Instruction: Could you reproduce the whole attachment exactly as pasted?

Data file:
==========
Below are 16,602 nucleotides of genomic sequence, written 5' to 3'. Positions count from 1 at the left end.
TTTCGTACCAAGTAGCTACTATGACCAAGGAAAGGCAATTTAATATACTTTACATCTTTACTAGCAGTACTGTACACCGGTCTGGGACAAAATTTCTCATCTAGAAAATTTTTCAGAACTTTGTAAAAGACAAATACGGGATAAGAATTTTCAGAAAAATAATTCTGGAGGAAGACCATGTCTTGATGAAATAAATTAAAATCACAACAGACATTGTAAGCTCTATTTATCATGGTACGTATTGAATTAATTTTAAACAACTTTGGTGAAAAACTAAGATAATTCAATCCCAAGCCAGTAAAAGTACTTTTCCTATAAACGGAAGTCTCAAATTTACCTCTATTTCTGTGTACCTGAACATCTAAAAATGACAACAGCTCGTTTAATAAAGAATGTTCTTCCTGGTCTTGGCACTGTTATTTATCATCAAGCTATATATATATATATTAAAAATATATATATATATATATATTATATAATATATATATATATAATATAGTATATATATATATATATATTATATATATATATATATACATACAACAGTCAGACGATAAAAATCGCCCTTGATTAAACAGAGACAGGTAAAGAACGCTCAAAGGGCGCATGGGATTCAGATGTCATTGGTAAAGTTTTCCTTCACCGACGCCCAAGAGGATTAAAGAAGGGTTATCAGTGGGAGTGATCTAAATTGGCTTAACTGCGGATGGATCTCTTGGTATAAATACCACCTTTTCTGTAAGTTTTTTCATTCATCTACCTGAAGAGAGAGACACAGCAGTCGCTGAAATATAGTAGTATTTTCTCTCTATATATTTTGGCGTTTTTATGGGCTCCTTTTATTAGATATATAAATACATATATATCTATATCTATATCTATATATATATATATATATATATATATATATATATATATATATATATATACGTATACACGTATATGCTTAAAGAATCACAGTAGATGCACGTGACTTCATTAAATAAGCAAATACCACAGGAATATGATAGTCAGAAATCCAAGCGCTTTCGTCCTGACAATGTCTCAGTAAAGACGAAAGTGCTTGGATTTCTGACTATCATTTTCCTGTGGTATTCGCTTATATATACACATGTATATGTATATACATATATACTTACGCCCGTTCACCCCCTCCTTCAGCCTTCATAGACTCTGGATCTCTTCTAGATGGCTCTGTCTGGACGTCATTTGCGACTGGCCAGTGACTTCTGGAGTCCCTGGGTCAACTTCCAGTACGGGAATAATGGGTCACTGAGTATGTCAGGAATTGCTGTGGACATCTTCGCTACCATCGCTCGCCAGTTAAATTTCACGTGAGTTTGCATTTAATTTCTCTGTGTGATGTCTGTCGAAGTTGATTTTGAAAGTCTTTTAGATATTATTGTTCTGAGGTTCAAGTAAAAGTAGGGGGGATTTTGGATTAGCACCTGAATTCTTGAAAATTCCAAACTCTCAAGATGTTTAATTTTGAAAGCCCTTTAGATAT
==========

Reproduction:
Below are 16,602 nucleotides of genomic sequence, written 5' to 3'. Positions count from 1 at the left end.
TTTCGTACCAAGTAGCTACTATGACCAAGGAAAGGCAATTTAATATACTTTACATCTTTACTAGCAGTACTGTACACCGGTCTGGGACAAAATTTCTCATCTAGAAAATTTTTCAGAACTTTGTAAAAGACAAATACGGGATAAGAATTTTCAGAAAAATAATTCTGGAGGAAGACCATGTCTTGATGAAATAAATTAAAATCACAACAGACATTGTAAGCTCTATTTATCATGGTACGTATTGAATTAATTTTAAACAACTTTGGTGAAAAACTAAGATAATTCAATCCCAAGCCAGTAAAAGTACTTTTCCTATAAACGGAAGTCTCAAATTTACCTCTATTTCTGTGTACCTGAACATCTAAAAATGACAACAGCTCGTTTAATAAAGAATGTTCTTCCTGGTCTTGGCACTGTTATTTATCATCAAGCTATATATATATATATTAAAAATATATATATATATATATATTATATAATATATATATATATAATATAGTATATATATATATATATATTATATATATATATATATACATACAACAGTCAGACGATAAAAATCGCCCTTGATTAAACAGAGACAGGTAAAGAACGCTCAAAGGGCGCATGGGATTCAGATGTCATTGGTAAAGTTTTCCTTCACCGACGCCCAAGAGGATTAAAGAAGGGTTATCAGTGGGAGTGATCTAAATTGGCTTAACTGCGGATGGATCTCTTGGTATAAATACCACCTTTTCTGTAAGTTTTTTCATTCATCTACCTGAAGAGAGAGACACAGCAGTCGCTGAAATATAGTAGTATTTTCTCTCTATATATTTTGGCGTTTTTATGGGCTCCTTTTATTAGATATATAAATACATATATATCTATATCTATATCTATATATATATATATATATATATATATATATATATATATATATATATATACGTATACACGTATATGCTTAAAGAATCACAGTAGATGCACGTGACTTCATTAAATAAGCAAATACCACAGGAATATGATAGTCAGAAATCCAAGCGCTTTCGTCCTGACAATGTCTCAGTAAAGACGAAAGTGCTTGGATTTCTGACTATCATTTTCCTGTGGTATTCGCTTATATATACACATGTATATGTATATACATATATACTTACGCCCGTTCACCCCCTCCTTCAGCCTTCATAGACTCTGGATCTCTTCTAGATGGCTCTGTCTGGACGTCATTTGCGACTGGCCAGTGACTTCTGGAGTCCCTGGGTCAACTTCCAGTACGGGAATAATGGGTCACTGAGTATGTCAGGAATTGCTGTGGACATCTTCGCTACCATCGCTCGCCAGTTAAATTTCACGTGAGTTTGCATTTAATTTCTCTGTGTGATGTCTGTCGAAGTTGATTTTGAAAGTCTTTTAGATATTATTGTTCTGAGGTTCAAGTAAAAGTAGGGGGGATTTTGGATTAGCACCTGAATTCTTGAAAATTCCAAACTCTCAAGATGTTTAATTTTGAAAGCCCTTTAGATAT